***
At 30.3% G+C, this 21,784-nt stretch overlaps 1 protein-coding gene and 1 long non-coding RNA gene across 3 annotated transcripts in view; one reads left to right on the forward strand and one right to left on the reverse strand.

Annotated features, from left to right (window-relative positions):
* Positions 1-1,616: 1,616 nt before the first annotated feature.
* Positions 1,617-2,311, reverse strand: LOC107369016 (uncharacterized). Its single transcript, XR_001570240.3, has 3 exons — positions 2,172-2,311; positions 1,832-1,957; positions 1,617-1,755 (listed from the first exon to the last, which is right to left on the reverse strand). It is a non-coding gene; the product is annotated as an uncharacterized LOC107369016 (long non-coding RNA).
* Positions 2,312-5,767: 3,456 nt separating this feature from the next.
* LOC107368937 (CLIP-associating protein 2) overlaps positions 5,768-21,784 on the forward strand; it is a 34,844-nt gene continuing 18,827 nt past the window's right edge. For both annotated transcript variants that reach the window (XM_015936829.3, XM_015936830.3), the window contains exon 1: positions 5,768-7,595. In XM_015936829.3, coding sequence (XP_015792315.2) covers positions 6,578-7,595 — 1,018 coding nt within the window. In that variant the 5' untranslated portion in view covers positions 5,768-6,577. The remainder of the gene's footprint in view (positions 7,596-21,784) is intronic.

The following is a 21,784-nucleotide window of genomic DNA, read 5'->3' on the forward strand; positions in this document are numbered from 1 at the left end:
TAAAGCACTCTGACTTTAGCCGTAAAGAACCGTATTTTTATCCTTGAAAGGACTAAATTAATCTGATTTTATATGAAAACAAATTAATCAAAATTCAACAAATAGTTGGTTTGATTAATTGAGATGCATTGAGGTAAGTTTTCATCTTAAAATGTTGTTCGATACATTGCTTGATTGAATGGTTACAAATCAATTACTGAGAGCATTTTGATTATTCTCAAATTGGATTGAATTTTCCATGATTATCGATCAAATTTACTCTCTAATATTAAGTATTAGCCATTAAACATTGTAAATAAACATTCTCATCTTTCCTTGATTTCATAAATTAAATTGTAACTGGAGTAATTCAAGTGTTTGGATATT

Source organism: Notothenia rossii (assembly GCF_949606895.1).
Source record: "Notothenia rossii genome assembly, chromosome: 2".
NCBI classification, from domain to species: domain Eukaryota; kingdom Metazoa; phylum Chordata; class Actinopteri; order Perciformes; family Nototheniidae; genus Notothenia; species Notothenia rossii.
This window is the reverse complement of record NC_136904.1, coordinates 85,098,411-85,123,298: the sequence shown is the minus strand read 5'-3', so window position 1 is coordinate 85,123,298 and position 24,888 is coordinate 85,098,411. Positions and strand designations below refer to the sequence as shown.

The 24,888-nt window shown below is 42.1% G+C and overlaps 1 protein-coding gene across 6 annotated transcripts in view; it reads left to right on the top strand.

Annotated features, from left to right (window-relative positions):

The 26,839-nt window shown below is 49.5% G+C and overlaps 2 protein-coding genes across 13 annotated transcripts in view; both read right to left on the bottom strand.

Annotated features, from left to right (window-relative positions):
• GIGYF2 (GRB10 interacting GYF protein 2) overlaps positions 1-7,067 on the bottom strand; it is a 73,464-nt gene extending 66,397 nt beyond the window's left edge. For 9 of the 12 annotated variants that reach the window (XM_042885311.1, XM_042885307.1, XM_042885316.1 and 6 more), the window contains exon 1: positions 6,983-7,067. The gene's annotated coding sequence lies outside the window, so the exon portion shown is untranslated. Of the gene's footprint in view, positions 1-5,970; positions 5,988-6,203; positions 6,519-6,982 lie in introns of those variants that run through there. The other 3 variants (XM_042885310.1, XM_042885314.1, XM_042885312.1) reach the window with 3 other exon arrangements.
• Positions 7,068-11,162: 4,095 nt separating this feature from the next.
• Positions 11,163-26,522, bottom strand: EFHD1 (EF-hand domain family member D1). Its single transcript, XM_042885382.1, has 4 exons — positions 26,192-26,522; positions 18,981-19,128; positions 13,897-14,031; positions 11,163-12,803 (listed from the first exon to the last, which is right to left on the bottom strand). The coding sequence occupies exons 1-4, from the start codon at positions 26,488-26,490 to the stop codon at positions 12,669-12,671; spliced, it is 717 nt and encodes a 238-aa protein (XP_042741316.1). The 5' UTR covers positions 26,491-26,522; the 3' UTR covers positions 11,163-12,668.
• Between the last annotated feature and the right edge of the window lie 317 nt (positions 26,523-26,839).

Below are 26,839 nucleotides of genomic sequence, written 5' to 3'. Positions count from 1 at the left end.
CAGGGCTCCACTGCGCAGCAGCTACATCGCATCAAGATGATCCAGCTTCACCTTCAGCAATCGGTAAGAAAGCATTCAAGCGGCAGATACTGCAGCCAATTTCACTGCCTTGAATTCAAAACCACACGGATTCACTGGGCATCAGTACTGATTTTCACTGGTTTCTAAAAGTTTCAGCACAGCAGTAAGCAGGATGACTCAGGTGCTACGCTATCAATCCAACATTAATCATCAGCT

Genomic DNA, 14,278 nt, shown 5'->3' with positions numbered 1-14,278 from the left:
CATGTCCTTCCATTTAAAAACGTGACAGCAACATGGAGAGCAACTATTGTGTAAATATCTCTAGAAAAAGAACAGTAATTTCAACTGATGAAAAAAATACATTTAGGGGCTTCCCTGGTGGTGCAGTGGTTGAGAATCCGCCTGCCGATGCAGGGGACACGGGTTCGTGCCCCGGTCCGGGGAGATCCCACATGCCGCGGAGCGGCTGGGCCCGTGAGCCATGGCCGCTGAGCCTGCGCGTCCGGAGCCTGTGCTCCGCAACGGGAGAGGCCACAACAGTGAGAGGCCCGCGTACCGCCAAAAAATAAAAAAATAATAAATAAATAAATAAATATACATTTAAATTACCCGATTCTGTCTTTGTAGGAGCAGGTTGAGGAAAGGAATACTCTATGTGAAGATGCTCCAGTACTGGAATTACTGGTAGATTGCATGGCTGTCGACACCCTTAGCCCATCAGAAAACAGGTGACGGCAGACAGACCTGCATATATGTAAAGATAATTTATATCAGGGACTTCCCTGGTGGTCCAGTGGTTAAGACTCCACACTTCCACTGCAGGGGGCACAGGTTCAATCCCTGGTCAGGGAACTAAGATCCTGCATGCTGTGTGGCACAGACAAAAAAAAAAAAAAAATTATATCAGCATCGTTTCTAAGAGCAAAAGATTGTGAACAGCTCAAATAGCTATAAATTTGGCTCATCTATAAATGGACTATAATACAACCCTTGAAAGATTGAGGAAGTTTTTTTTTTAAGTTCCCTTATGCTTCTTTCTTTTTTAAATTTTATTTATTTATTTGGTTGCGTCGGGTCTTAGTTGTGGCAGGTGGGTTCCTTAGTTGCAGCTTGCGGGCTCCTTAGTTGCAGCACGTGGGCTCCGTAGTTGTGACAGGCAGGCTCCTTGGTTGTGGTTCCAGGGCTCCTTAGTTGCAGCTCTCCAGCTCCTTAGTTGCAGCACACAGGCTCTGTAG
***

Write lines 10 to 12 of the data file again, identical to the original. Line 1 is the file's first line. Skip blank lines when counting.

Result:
Source record: "Notothenia rossii genome assembly, chromosome: 2".
NCBI classification, from domain to species: domain Eukaryota; kingdom Metazoa; phylum Chordata; class Actinopteri; order Perciformes; family Nototheniidae; genus Notothenia; species Notothenia rossii.
This window is the reverse complement of record NC_136904.1, coordinates 85,098,411-85,123,298: the sequence shown is the minus strand read 5'-3', so window position 1 is coordinate 85,123,298 and position 24,888 is coordinate 85,098,411. Positions and strand designations below refer to the sequence as shown.